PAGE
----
department has the ultimate responsibility for ensuring that TB patients do not transmit M.
     tuberculosis to others. Health departments must ensure that medical services are available,
     accessible, and acceptable for TB patients, suspects, contacts, and others at high risk, without regard
     to the patients’ ability to pay for such services.

B. Protection of Contacts of a Case
     The local health department will identify and evaluate all close contacts of suspected or active cases
     of TB. These contacts will be evaluated to determine if they have latent tuberculosis infection or
     active disease.

C. Managing Special Situations
   Reported Incidence Is Higher than Usual/Outbreak Suspected
     Report unusual cases to the Iowa TB Control Program at (515) 281-7504.

     Exposure of a Laboratory Worker
     Confer with Iowa TB Control Program or infection control practitioner at place of exposure.

D. Preventive Measures
   Environmental Measures
     The second level of the hierarchy is the use of engineering controls to prevent the spread and reduce
     the concentration of infectious droplet nuclei. These controls include (a) direct source control using
     exhaust ventilation, (b) controlling the direction of airflow to prevent the contamination of air in areas
     adjacent to the infectious source, (c) diluting and removing contaminated air via general ventilation,
     and (d) cleaning the air via air filtration or ultraviolet germicidal irradiation

     Preventive Measures/Education
     Call the Iowa TB Control Program at (515) 281-8636 or (515) 281-7504.

     Case classification
     Probable: Signs and symptoms of disease.

     Confirmed: Laboratory confirmation.

     In the United States, the vast majority of TB cases are caused by Mycobacterium tuberculosis,
     sometimes referred to as the tubercle bacillus. M. tuberculosis and three very closely related
     mycobacterial species (M. bovis, M. africanum, and M. microti) can cause tuberculosis disease, and
     they compose what is known as the M. tuberculosis complex. M. bovis and M. africanum are very
     rare causes of disease in the United States; M. microti does not cause disease in humans.

Iowa Dept. of Public Health Rev. 8/04                                                         Tuberculosis 4
                                           Iowa Department of Public Health
     Mycobacteria other than those comprising the M. tuberculosis complex are called nontuberculous
     mycobacteria. Nontuberculous mycobacteria may cause pulmonary disease resembling TB.

          Centers For Disease Control and Prevention – Division of Tuberculosis Elimination

Additional Resources
          Core Curricululum on Tuberculosis – What The Clinician Should Know
          4th Edition, 2000

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                                        Iowa Department of Public Health

Iowa Dept. of Public Health Rev. 8/04                                      Tuberculosis 6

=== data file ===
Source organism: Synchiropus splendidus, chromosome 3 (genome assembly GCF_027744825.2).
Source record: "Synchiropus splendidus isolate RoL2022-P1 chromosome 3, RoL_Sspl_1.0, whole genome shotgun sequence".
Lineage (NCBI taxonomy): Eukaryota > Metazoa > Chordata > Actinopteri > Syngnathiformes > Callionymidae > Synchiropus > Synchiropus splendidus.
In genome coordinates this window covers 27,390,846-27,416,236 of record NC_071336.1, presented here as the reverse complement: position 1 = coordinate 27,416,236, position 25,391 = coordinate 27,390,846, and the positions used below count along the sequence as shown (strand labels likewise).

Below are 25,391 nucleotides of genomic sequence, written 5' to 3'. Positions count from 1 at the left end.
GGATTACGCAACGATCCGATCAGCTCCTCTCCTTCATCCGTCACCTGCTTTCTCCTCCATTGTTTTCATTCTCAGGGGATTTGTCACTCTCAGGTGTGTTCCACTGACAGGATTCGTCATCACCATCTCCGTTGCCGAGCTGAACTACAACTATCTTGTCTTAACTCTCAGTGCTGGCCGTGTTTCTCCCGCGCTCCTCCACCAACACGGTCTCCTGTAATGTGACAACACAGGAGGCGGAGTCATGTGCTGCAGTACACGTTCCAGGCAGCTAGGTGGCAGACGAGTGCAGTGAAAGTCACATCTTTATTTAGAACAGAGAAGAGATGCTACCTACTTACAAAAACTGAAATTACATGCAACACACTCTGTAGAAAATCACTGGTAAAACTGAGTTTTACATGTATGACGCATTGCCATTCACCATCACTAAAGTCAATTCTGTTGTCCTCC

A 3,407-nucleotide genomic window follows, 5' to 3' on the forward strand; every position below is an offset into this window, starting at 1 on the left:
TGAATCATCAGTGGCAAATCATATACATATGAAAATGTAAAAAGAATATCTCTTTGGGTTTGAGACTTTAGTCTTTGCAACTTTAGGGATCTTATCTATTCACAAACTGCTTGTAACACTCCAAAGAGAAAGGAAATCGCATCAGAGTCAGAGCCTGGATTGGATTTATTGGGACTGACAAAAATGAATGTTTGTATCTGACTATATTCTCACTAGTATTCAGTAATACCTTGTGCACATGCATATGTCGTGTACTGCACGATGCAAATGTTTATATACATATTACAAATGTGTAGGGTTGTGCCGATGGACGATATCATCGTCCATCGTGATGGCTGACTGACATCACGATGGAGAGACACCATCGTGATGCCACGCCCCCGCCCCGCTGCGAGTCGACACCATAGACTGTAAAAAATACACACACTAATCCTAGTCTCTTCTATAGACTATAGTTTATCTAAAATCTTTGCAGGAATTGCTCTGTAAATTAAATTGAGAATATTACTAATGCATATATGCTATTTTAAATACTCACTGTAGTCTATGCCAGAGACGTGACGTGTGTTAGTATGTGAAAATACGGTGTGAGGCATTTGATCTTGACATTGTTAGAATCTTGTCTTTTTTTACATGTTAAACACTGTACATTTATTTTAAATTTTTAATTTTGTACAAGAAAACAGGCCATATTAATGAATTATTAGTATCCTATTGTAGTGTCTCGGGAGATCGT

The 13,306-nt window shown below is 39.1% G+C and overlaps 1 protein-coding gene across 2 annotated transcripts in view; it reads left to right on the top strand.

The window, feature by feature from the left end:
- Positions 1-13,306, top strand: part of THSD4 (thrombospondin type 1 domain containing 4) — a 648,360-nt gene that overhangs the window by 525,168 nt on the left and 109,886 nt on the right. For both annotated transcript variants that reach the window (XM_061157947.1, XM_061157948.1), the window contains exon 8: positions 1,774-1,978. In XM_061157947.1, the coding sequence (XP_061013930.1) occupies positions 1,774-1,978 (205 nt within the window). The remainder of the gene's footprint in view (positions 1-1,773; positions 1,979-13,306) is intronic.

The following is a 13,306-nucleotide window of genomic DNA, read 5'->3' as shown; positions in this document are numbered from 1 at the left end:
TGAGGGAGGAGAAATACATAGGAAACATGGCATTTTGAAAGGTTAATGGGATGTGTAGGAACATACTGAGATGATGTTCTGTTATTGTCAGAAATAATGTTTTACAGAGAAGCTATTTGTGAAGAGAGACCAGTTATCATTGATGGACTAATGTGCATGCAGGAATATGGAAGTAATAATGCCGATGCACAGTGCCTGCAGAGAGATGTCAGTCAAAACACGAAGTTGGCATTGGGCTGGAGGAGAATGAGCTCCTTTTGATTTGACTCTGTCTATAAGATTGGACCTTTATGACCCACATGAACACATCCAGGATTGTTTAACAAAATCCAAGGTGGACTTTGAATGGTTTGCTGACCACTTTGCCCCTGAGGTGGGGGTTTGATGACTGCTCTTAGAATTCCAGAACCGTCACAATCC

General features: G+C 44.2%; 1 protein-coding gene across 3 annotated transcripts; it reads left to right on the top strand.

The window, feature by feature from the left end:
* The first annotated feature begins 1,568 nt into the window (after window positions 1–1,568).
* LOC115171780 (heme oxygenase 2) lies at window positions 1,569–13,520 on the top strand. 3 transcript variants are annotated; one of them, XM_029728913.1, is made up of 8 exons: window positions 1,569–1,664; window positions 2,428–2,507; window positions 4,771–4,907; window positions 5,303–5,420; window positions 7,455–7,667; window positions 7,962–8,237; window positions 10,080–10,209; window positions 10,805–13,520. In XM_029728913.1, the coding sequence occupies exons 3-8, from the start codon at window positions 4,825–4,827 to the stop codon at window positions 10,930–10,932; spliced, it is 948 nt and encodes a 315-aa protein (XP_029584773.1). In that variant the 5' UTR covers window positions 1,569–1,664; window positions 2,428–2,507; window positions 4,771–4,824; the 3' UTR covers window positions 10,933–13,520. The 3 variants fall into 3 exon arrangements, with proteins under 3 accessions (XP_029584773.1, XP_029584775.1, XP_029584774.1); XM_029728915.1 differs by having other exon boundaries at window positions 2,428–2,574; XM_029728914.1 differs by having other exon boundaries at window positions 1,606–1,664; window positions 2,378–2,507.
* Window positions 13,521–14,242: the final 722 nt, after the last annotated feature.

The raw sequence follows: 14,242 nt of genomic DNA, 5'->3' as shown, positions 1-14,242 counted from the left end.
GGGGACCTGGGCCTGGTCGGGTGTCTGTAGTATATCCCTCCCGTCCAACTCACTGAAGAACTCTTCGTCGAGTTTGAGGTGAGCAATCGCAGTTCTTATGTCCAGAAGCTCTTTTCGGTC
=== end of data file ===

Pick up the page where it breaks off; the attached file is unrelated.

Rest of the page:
Iowa Department of Public Health

FACT SHEET                                                                   TUBERCULOSIS
                                                                                     (TB, Consumption)

What is tuberculosis?
Tuberculosis (TB) is a disease that is spread from person to person through the air. TB usually affects the
lungs, but it can also affect other parts of the body, such as the brain, the kidneys, or the spine.

Who is at risk for tuberculosis?
The main risk groups are HIV positive persons, close contacts of active cases of TB and recent immigrants
(within last 5 years) from countries where TB is prevalent.

How do you get tuberculosis?
Anyone can get TB – the risk groups previously defined are most likely to acquire TB.

Can tuberculosis be spread from person-to-person?
TB is a disease that is spread from person to person through the air. Usually, prolonged close contact with
someone with infectious TB must occur before someone becomes infected.
What are the symptoms of tuberculosis?
People with a positive skin test for TB but no signs of illness (latent TB infection) have the germ that
causes TB in their bodies. They are not sick because the germs are inactive in their bodies. They cannot
spread the germs to others. However, these people may develop TB disease in the future. They are often
prescribed medication to prevent them from developing the disease.

People with TB disease have germs that are active in their body. They usually have symptoms of TB,
such as, coughing, weight loss, fever, or night sweats. Usually, people with TB disease of the lungs or
throat are capable of spreading the disease to others. They are prescribed drugs that can cure TB.

How long will symptoms last?
For active disease, symptoms will usually persist unless treated properly with anti- TB medications.

How is tuberculosis diagnosed?
A test on material coughed up from the lungs is done to confirm diagnosis. Even if the test is negative
for TB, a healthcare provider may diagnosis TB based on symptoms.

How is tuberculosis treated?
The first-line anti-TB agents that form the core of treatment regimens include isoniazid (INH), rifampin
(RIF), ethambutol (EMB), and pyrazinamide (PZA). These medications must be taken for 6 - 12 months.

How can tuberculosis be prevented?
Those with latent tuberculosis infection (LTBI) should complete a 6-9 month course of INH.

Iowa Dept. of Public Health Rev. 8/04                                                           Tuberculosis 7